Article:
The 1998 Good Friday Agreement (GFA) led to a major realignment in unionist politics in Northern Ireland. The Ulster Unionist party (UUP), hitherto the dominant force within the Protestant British tradition, was usurped in electoral popularity by the Democratic Unionist party (DUP). In its post-GFA rise, the DUP garnered majority support from members of the Orange Order, the largest organisation in Protestant civil society. Drawing upon a recent membership survey of the Orange Order conducted by the authors, this article examines the demographic and attitudinal bases of support for unionist political parties among its members, and tests whether the locus of support for the DUP is evenly distributed, or instead biased towards particular age groups, social classes or Protestant denominations within the Order, as well as assessing whether attitudinal variations may be influential in determining party loyalties.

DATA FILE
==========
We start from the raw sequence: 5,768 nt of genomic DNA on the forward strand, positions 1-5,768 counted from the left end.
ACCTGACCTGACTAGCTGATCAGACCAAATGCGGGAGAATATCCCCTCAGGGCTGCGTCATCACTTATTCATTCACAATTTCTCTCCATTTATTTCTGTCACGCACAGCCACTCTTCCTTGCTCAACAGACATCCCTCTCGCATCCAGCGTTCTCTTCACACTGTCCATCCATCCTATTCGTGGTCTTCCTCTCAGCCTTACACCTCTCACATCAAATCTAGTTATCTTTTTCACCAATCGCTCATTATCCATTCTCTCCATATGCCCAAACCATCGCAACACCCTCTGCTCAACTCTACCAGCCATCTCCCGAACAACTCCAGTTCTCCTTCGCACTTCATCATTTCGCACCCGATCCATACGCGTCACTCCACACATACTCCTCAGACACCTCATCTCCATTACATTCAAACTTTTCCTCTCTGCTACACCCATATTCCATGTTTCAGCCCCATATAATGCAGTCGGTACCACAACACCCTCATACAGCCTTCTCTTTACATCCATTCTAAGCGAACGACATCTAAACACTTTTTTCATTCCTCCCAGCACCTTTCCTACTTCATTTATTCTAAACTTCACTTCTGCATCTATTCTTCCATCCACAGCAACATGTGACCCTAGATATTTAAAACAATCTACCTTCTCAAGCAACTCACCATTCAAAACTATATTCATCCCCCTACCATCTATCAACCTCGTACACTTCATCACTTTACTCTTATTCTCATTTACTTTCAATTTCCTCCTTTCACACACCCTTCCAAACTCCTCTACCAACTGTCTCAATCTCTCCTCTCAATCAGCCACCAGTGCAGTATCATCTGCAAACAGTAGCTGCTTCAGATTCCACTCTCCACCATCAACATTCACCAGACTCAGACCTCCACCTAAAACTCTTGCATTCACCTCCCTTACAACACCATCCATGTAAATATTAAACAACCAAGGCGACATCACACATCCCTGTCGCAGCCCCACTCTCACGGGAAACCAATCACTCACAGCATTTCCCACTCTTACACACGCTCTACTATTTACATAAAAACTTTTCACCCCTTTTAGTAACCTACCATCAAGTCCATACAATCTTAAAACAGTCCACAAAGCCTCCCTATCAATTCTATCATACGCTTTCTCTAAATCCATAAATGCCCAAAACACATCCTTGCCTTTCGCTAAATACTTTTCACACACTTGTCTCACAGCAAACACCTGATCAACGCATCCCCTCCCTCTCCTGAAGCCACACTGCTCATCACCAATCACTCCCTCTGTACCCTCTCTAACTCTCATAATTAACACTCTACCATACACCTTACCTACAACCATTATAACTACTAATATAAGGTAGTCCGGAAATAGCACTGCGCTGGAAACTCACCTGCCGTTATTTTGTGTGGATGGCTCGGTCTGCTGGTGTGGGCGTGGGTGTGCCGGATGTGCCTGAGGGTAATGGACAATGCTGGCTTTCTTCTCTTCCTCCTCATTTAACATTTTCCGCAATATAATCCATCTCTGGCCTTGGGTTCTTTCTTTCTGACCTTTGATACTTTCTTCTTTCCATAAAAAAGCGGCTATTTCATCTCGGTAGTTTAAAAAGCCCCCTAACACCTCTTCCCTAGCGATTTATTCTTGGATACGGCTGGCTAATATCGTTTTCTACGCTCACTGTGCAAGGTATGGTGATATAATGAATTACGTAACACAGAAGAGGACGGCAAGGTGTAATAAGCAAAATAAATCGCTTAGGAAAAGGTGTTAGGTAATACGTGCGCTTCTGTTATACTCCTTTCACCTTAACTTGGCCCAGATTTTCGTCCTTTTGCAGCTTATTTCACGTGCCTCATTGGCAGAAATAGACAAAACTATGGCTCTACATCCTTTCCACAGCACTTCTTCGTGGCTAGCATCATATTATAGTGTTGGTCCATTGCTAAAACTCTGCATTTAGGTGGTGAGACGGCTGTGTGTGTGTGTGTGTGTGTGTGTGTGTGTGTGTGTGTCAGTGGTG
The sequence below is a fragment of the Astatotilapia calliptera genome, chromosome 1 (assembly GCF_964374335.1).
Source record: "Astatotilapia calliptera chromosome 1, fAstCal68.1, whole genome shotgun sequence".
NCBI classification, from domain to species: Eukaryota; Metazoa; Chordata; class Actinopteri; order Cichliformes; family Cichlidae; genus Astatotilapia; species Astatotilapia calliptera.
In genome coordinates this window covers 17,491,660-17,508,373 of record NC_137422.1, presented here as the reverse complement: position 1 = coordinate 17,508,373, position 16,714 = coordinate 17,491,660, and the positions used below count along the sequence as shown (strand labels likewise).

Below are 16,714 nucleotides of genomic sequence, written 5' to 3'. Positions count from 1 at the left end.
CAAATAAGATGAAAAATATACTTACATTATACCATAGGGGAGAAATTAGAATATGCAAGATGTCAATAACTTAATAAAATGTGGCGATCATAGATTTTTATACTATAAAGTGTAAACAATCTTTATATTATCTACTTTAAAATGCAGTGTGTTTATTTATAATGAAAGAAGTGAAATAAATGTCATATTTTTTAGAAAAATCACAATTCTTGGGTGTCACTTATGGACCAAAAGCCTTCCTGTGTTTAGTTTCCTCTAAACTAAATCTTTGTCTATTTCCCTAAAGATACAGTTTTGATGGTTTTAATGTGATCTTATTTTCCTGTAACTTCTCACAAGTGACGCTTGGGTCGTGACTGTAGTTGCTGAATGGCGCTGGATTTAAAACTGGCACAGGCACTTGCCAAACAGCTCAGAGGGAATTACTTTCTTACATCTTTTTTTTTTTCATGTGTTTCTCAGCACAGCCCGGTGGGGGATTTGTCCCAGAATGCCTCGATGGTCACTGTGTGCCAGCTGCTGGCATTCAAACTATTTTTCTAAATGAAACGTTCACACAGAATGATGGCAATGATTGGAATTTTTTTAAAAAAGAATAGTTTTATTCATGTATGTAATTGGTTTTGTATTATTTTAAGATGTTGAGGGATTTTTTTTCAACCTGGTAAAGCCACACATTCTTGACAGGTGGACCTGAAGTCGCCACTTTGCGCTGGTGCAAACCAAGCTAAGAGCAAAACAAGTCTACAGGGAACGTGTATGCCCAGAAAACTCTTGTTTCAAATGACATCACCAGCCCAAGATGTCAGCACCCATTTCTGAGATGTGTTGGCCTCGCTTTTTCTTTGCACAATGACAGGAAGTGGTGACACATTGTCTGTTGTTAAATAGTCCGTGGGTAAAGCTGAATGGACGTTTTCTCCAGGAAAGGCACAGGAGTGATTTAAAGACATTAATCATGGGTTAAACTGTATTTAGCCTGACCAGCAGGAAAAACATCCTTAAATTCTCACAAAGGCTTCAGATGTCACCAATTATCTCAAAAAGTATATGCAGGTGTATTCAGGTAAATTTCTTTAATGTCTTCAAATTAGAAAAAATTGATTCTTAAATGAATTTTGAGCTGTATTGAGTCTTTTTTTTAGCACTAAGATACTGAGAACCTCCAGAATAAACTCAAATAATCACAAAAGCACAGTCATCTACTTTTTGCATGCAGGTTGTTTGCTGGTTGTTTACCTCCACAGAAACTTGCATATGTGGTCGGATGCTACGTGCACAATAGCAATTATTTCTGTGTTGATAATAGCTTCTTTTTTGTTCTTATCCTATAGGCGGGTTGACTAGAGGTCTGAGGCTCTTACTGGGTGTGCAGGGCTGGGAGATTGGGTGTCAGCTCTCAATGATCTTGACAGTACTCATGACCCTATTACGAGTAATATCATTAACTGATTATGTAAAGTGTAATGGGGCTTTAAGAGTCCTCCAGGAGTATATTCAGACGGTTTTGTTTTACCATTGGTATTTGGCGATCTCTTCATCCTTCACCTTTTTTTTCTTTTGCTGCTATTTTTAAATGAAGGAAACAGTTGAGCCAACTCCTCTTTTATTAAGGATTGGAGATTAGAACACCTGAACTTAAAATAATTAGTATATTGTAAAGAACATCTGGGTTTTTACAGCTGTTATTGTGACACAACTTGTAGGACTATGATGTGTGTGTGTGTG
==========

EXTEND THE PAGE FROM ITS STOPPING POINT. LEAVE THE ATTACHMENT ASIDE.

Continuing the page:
|Number of pages||20|
|Journal||British Journal of Politics and International Relations|
|Early online date||15 Jul 2010|
|Publication status||Published - 1 Aug 2011|